Saffron Revolution: A Nonviolent Army for Democracy

In 2007, thousands of Burmese monks joined in a massive uprising against their country’s authoritarian military regime. The Saffron Revolution, as it came to be known, brought the attention of the world to the Southeast Asian country where the flow of information is tightly controlled. Though the uprising did not overthrow the military government, many of those involved in it consider it a success. “The Saffron Revolution showed the world the cruelty of this regime. This is one tangible victory,” says monk U Gawsita. Since the protests, pressure from the international community has mounted, and many countries support trade embargoes against the regime. Bowing to international pressure in November 2010, the government released Aung Sui Kyi, the Nobel-prize winning leader who had been under house arrest for 15 of the previous 21 years. Despite these efforts, the regime maintains power with the help of loyal trade partners China and India, along with hundreds of millions of dollars per year from oil companies Chevron and Total. This short film both explores the impediments to democratic reform in Burma and highlights the brave leaders of the Saffron Revolution. As one monk says, “If you use only one hand, nothing happens. But with thousands of hands, things will change.”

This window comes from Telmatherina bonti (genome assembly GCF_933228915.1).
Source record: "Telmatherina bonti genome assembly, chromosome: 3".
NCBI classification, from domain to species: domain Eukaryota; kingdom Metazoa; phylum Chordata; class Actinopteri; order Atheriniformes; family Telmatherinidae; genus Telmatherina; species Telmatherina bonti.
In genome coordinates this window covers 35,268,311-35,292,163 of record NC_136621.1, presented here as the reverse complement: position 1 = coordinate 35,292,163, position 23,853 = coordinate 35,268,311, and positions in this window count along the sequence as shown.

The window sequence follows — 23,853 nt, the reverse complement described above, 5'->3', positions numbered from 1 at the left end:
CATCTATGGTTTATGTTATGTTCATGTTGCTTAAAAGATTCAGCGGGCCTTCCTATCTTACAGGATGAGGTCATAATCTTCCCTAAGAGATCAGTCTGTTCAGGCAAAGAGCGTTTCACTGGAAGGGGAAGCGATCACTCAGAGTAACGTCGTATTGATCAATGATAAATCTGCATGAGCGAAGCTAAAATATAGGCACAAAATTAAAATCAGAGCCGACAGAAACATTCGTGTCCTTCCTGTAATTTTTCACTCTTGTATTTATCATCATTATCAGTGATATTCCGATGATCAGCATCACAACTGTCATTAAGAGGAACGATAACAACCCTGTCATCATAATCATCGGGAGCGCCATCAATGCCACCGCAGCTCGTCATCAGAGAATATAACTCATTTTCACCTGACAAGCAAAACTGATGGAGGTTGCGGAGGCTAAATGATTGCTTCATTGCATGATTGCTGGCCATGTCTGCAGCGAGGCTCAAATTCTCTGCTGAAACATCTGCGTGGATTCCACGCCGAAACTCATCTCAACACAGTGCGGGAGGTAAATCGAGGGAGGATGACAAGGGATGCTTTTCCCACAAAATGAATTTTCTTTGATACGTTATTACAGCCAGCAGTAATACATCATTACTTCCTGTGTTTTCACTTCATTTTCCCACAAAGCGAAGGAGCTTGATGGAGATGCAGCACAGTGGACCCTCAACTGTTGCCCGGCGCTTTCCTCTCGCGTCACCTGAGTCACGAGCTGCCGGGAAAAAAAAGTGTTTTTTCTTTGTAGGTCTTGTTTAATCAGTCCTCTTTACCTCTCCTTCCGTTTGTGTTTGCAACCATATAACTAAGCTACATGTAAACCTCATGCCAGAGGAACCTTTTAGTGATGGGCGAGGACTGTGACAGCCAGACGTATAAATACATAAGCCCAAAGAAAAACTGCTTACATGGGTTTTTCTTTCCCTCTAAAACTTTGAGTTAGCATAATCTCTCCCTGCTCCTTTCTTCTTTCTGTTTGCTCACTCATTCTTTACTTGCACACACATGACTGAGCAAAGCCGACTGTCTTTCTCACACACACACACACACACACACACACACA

The film is also available on Vimeo.

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